INIT: nagarvindgudiseva
LAST: scala



Scala sequences – head, tail, init, last


Git Commands on Windows

Install Git on Windows

1. Download the latest Git for Windows stand-alone installer

2. Use the default options from Next and Finish.

3. Open Command Prompt

4. Configure Git username and email (be associated with any commits)

    Git global setup:

    C:\> git config --global "Nag Arvind Gudiseva"
    C:\> git config --global ""

Git Command line instructions

    A. Create a new repository

    C:\> git clone
    C:\> cd analytics-sample-project
    C:\> touch
    C:\> git add
    C:\> git commit -m "add README"
    C:\> git push -u origin master

B. Existing folder or Git repository

    C:\> cd existing_folder
    C:\> git init
    C:\> git remote add origin
    C:\> git add .
    C:\> git commit
    C:\> git push -u origin master

C. In Linux

    $ git config --global http.proxy ""
    $ cd ~/gudiseva
    $ git init
    $ git status
    $ git add arvind.jpeg
    $ git commit -m “Add arvind.jpeg.”
    $ git remote add origin
    $ git remote -v
    $ git remote status
    $ git remote diff
    $ git push


Jersey Multipart File Upload Maven Project

Create Maven Project with the below archetype (Jersey Version: 2.9; Jetty Version: 9.2.18.v20160721):

mvn archetype:generate -DarchetypeGroupId=org.glassfish.jersey.archetypes -DarchetypeArtifactId=jersey-quickstart-webapp -DarchetypeVersion=2.9

Apache FLUME Installation and Configuration in Windows 10

1. Download & install Java

2. Create a Junction Link.  (Needed as the Java Path contains spaces)

    C:\Windows\system32>mklink /J "C:\Program_Files" "C:\Program Files"
    Junction created for C:\Program_Files <<===>> C:\Program Files

3. Set Path and Classpath for Java


4. Download Flume

    Download apache-flume-1.7.0-bin.tar.gz

5. Extract using 7-Zip

 Move to C:\flume\apache-flume-1.7.0-bin directory

6. Set Path and Classpath for Flume


7. Download Windows binaries for Hadoop versions

8. Copy

To C:\hadoop\hadoop-2.6.0\bin

9. Set Path and Classpath for Hadoop


10. Edit file


11. Copy flume-env.ps1.template as flume-env.ps1.

    Add below configuration:
    $JAVA_OPTS="-Xms500m -Xmx1000m"

12. Copy as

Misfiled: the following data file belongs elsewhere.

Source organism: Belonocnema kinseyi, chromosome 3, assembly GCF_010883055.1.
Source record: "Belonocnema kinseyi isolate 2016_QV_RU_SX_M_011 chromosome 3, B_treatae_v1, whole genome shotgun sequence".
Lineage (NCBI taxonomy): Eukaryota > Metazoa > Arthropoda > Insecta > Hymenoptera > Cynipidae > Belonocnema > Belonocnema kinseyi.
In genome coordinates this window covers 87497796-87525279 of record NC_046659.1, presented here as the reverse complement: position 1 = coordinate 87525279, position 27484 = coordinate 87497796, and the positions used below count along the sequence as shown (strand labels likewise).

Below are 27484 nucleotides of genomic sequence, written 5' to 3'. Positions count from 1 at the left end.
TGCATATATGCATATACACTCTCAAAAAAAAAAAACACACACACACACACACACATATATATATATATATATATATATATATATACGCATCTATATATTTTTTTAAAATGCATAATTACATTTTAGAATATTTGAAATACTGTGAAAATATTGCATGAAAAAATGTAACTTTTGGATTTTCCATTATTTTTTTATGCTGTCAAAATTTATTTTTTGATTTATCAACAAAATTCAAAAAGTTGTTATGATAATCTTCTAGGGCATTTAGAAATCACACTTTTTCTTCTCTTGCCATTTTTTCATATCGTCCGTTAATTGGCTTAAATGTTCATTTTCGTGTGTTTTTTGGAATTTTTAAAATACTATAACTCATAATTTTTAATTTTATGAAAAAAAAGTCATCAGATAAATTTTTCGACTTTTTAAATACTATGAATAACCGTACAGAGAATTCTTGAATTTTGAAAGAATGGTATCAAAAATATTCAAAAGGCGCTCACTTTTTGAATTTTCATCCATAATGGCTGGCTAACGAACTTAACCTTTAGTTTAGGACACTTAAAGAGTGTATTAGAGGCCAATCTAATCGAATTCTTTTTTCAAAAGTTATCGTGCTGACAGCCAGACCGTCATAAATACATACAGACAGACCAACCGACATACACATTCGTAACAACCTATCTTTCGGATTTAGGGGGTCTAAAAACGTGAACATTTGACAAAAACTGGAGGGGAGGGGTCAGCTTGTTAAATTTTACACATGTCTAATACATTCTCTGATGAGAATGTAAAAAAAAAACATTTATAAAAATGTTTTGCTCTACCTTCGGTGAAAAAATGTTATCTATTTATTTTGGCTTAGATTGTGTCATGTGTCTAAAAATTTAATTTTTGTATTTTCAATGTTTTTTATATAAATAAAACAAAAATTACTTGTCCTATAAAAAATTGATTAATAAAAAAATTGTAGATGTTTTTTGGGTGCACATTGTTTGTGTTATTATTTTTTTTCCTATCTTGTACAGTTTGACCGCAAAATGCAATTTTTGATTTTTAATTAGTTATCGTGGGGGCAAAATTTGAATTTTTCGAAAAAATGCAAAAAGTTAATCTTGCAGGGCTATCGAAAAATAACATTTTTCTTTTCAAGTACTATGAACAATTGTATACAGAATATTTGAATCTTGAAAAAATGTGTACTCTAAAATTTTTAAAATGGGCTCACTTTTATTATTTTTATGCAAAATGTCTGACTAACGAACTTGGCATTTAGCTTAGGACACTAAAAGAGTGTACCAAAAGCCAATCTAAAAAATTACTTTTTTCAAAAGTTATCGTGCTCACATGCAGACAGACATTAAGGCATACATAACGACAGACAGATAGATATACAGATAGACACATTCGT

13. — Flume Working Commands —

C:\> cd %FLUME_HOME%/bin
C:\flume\apache-flume-1.7.0-bin\bin> flume-ng agent –conf %FLUME_CONF% –conf-file %FLUME_CONF%/ –name agent

14. Install HDInsight Emulator (Hadoop) on Windows 10

a. Install Microsoft Web Platform Installer 5.0
b. Search for HDInsight
c. Select Add -> Install -> I Accept -> Finish
d Format Namenode

        C:\hdp> hdfs namenode -format

e. Start Hadoop and Other Services

        C:\hdp> start_local_hdp_services

f. Verify

        c:\hdp> hdfs dfsadmin -report

g. Hadoop Sample Commands

C:\hdp\hadoop-> hdfs dfs -ls hdfs://lap-04-2312:8020/
C:\hdp\hadoop-> hdfs dfs -mkdir hdfs://lap-04-2312:8020/users
C:\hdp\hadoop-> hdfs dfs -mkdir hdfs://lap-04-2312:8020/users/hadoop
C:\hdp\hadoop-> hdfs dfs -mkdir hdfs://lap-04-2312:8020/users/hadoop/flume

f. Stop Hadoop and Other Services

        C:\hdp> stop_local_hdp_services

13. — Other Flume Commands —

C:\> cd %FLUME_HOME%/bin
C:\flume\apache-flume-1.7.0-bin\bin> flume-ng agent –conf %FLUME_CONF% –conf-file %FLUME_CONF%/ –name SeqLogAgent
C:\flume\apache-flume-1.7.0-bin\bin> flume-ng agent –conf %FLUME_CONF% –conf-file %FLUME_CONF%/ –name SeqGenAgent
C:\flume\apache-flume-1.7.0-bin\bin> flume-ng agent –conf %FLUME_CONF% –conf-file %FLUME_CONF%/ –name TwitterAgent


Note: Sample Configurations and Properties are attached.

flume-conf-properties   seq_gen-properties   seq_log-properties

Apache Flume Installation & Configurations on Ubuntu 16.04

1. Download Flume

2. Extract Flume tar

$ tar -xzvf apache-flume-1.7.0-bin.tar.gz

3. Move to a folder

$ sudo mv apache-flume-1.7.0-bin /opt/